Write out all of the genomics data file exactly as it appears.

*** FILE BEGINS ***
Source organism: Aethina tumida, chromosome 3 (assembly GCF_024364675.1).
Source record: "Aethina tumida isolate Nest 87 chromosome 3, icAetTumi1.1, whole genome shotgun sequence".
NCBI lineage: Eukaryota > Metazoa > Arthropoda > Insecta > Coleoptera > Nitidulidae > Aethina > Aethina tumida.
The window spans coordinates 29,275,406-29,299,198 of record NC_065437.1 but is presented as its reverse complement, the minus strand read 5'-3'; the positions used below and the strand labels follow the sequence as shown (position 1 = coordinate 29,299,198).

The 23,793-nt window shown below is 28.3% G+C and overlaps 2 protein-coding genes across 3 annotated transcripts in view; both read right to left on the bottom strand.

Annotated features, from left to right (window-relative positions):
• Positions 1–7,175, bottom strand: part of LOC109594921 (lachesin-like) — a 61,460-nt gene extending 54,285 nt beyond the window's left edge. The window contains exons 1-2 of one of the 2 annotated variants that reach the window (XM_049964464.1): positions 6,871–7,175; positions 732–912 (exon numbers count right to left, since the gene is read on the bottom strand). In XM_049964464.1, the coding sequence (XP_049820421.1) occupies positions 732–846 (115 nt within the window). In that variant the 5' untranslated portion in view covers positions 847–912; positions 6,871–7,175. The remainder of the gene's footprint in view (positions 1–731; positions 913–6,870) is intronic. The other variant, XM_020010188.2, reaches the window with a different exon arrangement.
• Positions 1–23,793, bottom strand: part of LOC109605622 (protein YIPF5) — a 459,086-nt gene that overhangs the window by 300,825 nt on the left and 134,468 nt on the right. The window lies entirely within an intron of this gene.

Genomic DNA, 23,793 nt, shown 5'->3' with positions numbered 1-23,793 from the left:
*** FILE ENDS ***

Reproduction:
Source organism: Aethina tumida, chromosome 3 (assembly GCF_024364675.1).
Source record: "Aethina tumida isolate Nest 87 chromosome 3, icAetTumi1.1, whole genome shotgun sequence".
NCBI lineage: Eukaryota > Metazoa > Arthropoda > Insecta > Coleoptera > Nitidulidae > Aethina > Aethina tumida.
The window spans coordinates 29,275,406-29,299,198 of record NC_065437.1 but is presented as its reverse complement, the minus strand read 5'-3'; the positions used below and the strand labels follow the sequence as shown (position 1 = coordinate 29,299,198).

The 23,793-nt window shown below is 28.3% G+C and overlaps 2 protein-coding genes across 3 annotated transcripts in view; both read right to left on the bottom strand.

Annotated features, from left to right (window-relative positions):
• Positions 1–7,175, bottom strand: part of LOC109594921 (lachesin-like) — a 61,460-nt gene extending 54,285 nt beyond the window's left edge. The window contains exons 1-2 of one of the 2 annotated variants that reach the window (XM_049964464.1): positions 6,871–7,175; positions 732–912 (exon numbers count right to left, since the gene is read on the bottom strand). In XM_049964464.1, the coding sequence (XP_049820421.1) occupies positions 732–846 (115 nt within the window). In that variant the 5' untranslated portion in view covers positions 847–912; positions 6,871–7,175. The remainder of the gene's footprint in view (positions 1–731; positions 913–6,870) is intronic. The other variant, XM_020010188.2, reaches the window with a different exon arrangement.
• Positions 1–23,793, bottom strand: part of LOC109605622 (protein YIPF5) — a 459,086-nt gene that overhangs the window by 300,825 nt on the left and 134,468 nt on the right. The window lies entirely within an intron of this gene.

Genomic DNA, 23,793 nt, shown 5'->3' with positions numbered 1-23,793 from the left: